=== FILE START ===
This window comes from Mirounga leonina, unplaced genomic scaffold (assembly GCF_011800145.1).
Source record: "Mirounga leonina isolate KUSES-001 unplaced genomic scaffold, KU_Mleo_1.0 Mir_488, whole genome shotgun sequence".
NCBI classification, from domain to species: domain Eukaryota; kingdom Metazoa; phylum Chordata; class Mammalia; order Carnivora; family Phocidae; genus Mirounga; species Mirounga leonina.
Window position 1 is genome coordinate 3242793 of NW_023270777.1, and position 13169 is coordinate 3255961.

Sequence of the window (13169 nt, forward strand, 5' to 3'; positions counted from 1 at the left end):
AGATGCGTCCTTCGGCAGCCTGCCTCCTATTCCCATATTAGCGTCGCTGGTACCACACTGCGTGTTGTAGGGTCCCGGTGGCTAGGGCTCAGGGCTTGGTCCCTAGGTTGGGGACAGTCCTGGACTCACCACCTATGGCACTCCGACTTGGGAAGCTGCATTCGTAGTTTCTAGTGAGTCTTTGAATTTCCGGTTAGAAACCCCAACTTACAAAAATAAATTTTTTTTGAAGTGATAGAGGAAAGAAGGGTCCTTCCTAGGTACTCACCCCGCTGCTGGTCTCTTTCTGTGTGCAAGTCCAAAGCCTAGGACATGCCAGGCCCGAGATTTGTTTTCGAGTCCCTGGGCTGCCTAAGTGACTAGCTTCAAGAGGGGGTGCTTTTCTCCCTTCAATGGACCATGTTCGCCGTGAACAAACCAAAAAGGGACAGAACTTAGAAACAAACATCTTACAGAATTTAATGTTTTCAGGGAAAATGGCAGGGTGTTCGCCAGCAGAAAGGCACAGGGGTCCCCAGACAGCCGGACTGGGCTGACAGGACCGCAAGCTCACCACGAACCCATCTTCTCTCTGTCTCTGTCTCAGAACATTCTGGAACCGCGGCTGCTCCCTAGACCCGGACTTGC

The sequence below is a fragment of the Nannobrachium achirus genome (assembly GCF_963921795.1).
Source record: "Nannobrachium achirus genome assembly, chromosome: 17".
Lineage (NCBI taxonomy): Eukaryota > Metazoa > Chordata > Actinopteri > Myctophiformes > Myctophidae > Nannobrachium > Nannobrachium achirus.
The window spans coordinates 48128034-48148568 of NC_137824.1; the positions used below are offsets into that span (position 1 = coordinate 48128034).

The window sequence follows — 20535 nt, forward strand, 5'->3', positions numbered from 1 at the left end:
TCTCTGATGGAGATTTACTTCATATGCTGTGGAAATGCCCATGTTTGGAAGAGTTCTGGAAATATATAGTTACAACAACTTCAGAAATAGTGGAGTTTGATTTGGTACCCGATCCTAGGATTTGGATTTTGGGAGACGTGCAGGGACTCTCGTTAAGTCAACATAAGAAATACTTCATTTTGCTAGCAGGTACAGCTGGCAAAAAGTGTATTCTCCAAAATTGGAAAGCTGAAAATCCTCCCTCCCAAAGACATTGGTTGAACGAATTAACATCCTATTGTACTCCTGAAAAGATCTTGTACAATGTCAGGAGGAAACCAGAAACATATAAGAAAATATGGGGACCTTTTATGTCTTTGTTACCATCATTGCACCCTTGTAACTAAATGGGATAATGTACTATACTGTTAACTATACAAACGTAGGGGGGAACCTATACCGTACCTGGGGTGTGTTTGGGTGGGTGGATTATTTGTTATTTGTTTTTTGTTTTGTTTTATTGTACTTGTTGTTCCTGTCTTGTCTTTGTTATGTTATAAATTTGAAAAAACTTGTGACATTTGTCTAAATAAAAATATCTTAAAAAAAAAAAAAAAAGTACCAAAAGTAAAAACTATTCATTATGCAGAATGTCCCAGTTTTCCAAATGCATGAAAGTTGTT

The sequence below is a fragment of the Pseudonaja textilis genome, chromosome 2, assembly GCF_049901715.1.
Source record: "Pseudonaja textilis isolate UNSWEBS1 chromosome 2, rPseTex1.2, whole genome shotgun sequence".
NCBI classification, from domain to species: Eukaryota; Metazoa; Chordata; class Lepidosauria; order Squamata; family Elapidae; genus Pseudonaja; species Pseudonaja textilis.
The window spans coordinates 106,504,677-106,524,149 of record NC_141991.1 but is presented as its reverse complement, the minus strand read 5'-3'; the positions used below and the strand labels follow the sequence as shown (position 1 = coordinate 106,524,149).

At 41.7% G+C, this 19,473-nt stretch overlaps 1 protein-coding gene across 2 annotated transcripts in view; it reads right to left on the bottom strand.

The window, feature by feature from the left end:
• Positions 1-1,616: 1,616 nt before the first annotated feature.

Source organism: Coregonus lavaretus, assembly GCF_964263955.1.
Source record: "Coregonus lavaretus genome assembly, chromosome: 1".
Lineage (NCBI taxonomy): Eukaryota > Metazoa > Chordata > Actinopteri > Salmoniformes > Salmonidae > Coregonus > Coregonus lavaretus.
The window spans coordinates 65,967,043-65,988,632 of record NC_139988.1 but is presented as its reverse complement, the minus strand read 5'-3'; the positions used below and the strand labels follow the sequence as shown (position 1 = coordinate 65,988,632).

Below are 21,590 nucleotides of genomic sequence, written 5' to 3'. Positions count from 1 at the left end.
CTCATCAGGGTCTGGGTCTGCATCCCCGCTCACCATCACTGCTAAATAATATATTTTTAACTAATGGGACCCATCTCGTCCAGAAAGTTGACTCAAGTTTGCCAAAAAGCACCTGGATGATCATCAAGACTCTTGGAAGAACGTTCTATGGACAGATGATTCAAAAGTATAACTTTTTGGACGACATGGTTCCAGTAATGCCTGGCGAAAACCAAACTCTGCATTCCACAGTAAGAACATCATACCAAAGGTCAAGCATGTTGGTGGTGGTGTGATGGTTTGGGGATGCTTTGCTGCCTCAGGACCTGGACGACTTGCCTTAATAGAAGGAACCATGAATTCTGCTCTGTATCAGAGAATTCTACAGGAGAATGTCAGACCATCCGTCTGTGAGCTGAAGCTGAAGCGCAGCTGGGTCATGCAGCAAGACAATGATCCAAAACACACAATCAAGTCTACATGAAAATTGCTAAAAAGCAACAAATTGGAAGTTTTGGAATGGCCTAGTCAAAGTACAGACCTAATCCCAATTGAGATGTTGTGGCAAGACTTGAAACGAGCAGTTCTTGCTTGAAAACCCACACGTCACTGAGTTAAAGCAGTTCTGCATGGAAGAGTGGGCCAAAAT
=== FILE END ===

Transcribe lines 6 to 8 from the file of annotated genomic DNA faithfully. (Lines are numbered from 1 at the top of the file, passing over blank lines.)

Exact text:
AGATGCGTCCTTCGGCAGCCTGCCTCCTATTCCCATATTAGCGTCGCTGGTACCACACTGCGTGTTGTAGGGTCCCGGTGGCTAGGGCTCAGGGCTTGGTCCCTAGGTTGGGGACAGTCCTGGACTCACCACCTATGGCACTCCGACTTGGGAAGCTGCATTCGTAGTTTCTAGTGAGTCTTTGAATTTCCGGTTAGAAACCCCAACTTACAAAAATAAATTTTTTTTGAAGTGATAGAGGAAAGAAGGGTCCTTCCTAGGTACTCACCCCGCTGCTGGTCTCTTTCTGTGTGCAAGTCCAAAGCCTAGGACATGCCAGGCCCGAGATTTGTTTTCGAGTCCCTGGGCTGCCTAAGTGACTAGCTTCAAGAGGGGGTGCTTTTCTCCCTTCAATGGACCATGTTCGCCGTGAACAAACCAAAAAGGGACAGAACTTAGAAACAAACATCTTACAGAATTTAATGTTTTCAGGGAAAATGGCAGGGTGTTCGCCAGCAGAAAGGCACAGGGGTCCCCAGACAGCCGGACTGGGCTGACAGGACCGCAAGCTCACCACGAACCCATCTTCTCTCTGTCTCTGTCTCAGAACATTCTGGAACCGCGGCTGCTCCCTAGACCCGGACTTGC

The sequence below is a fragment of the Nannobrachium achirus genome (assembly GCF_963921795.1).
Source record: "Nannobrachium achirus genome assembly, chromosome: 17".